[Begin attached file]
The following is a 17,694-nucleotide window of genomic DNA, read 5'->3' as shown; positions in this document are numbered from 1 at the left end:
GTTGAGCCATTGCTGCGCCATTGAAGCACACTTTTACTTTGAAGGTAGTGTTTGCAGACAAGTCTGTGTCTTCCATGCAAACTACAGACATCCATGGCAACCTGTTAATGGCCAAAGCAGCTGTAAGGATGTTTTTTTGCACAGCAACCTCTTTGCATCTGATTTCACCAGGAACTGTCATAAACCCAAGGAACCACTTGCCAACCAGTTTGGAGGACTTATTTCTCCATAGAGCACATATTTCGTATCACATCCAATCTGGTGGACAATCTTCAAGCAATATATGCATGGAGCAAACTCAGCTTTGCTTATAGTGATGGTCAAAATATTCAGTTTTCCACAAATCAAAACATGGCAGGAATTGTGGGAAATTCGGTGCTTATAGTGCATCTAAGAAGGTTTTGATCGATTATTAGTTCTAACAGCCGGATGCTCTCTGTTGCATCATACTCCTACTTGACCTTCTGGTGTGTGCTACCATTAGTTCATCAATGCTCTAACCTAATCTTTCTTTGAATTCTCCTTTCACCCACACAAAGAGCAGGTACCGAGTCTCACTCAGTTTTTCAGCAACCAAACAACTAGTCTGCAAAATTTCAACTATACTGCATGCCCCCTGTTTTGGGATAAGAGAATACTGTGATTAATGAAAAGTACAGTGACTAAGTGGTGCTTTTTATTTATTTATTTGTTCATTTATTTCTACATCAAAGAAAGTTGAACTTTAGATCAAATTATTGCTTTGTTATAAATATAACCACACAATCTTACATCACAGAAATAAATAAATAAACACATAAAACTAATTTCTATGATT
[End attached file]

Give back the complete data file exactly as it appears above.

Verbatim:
The following is a 17,694-nucleotide window of genomic DNA, read 5'->3' as shown; positions in this document are numbered from 1 at the left end:
GTTGAGCCATTGCTGCGCCATTGAAGCACACTTTTACTTTGAAGGTAGTGTTTGCAGACAAGTCTGTGTCTTCCATGCAAACTACAGACATCCATGGCAACCTGTTAATGGCCAAAGCAGCTGTAAGGATGTTTTTTTGCACAGCAACCTCTTTGCATCTGATTTCACCAGGAACTGTCATAAACCCAAGGAACCACTTGCCAACCAGTTTGGAGGACTTATTTCTCCATAGAGCACATATTTCGTATCACATCCAATCTGGTGGACAATCTTCAAGCAATATATGCATGGAGCAAACTCAGCTTTGCTTATAGTGATGGTCAAAATATTCAGTTTTCCACAAATCAAAACATGGCAGGAATTGTGGGAAATTCGGTGCTTATAGTGCATCTAAGAAGGTTTTGATCGATTATTAGTTCTAACAGCCGGATGCTCTCTGTTGCATCATACTCCTACTTGACCTTCTGGTGTGTGCTACCATTAGTTCATCAATGCTCTAACCTAATCTTTCTTTGAATTCTCCTTTCACCCACACAAAGAGCAGGTACCGAGTCTCACTCAGTTTTTCAGCAACCAAACAACTAGTCTGCAAAATTTCAACTATACTGCATGCCCCCTGTTTTGGGATAAGAGAATACTGTGATTAATGAAAAGTACAGTGACTAAGTGGTGCTTTTTATTTATTTATTTGTTCATTTATTTCTACATCAAAGAAAGTTGAACTTTAGATCAAATTATTGCTTTGTTATAAATATAACCACACAATCTTACATCACAGAAATAAATAAATAAACACATAAAACTAATTTCTATGATT